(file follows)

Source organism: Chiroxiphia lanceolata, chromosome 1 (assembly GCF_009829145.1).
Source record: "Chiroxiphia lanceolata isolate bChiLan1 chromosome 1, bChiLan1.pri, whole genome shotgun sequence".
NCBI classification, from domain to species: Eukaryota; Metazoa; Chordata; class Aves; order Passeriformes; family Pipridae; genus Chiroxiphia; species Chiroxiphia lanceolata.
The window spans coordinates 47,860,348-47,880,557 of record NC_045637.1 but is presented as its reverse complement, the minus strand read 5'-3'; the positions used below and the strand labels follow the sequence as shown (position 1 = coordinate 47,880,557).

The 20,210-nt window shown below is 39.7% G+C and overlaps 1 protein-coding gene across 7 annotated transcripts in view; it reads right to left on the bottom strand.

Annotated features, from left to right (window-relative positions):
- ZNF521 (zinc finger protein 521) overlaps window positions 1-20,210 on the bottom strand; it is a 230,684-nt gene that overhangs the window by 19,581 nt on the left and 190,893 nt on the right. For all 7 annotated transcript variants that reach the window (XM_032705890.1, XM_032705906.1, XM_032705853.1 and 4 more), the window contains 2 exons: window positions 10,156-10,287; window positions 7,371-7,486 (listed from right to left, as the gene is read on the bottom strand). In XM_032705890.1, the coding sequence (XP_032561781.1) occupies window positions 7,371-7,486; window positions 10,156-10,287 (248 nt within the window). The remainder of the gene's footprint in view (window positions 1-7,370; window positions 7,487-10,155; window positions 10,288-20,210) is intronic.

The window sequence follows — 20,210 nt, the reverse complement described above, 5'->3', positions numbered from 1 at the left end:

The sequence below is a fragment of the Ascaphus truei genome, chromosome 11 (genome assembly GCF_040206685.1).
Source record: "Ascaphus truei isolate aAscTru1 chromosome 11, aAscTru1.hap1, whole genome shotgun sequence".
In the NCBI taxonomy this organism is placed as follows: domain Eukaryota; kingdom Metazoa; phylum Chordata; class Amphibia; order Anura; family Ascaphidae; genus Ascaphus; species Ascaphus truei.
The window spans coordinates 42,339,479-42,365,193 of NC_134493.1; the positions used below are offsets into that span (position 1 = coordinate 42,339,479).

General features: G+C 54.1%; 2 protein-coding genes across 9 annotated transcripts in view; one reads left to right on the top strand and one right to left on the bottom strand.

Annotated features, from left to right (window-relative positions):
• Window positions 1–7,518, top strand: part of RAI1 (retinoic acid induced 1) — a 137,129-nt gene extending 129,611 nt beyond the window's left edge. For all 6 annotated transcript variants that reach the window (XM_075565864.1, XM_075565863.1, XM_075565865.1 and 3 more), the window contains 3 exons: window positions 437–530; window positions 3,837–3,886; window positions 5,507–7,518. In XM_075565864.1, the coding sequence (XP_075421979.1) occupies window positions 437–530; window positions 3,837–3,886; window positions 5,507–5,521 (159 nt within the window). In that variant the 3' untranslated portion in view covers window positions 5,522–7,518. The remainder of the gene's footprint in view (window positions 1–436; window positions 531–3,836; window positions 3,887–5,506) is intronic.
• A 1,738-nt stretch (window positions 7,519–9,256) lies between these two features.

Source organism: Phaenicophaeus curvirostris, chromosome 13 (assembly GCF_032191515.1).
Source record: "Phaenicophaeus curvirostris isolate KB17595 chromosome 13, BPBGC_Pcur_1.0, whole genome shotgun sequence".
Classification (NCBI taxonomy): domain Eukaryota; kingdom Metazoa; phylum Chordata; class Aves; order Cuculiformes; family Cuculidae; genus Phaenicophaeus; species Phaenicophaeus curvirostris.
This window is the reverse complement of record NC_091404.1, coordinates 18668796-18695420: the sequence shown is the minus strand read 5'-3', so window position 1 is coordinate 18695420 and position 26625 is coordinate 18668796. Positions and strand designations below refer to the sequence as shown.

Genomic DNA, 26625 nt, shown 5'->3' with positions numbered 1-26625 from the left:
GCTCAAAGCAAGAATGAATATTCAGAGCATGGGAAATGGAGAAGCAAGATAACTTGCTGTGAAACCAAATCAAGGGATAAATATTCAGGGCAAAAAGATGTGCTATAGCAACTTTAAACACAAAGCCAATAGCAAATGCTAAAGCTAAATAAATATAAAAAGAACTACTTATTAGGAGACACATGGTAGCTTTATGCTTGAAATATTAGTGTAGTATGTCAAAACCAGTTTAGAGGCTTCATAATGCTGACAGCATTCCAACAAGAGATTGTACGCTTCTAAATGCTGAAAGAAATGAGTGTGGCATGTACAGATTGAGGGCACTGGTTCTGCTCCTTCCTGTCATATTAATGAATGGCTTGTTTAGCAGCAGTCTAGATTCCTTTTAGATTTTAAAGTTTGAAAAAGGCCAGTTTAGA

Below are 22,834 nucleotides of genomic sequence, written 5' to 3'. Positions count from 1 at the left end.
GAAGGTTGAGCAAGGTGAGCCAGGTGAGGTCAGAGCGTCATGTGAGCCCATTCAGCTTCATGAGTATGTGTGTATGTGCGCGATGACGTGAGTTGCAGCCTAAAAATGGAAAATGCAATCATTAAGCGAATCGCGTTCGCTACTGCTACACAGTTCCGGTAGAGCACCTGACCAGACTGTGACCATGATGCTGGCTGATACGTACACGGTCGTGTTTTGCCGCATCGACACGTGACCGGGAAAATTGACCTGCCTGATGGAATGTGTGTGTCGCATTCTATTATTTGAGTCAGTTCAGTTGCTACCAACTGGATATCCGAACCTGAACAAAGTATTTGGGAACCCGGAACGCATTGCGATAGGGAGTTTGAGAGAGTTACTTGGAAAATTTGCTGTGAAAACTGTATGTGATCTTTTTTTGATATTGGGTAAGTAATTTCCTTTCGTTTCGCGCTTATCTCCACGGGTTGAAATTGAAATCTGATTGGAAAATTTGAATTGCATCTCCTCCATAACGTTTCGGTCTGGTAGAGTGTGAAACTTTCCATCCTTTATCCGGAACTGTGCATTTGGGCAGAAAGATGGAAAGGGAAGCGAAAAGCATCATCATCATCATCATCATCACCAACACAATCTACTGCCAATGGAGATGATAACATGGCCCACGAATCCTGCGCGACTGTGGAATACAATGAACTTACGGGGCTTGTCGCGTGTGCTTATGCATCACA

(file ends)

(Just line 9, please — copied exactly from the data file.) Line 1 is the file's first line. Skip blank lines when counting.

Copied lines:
The sequence below is a fragment of the Ascaphus truei genome, chromosome 11 (genome assembly GCF_040206685.1).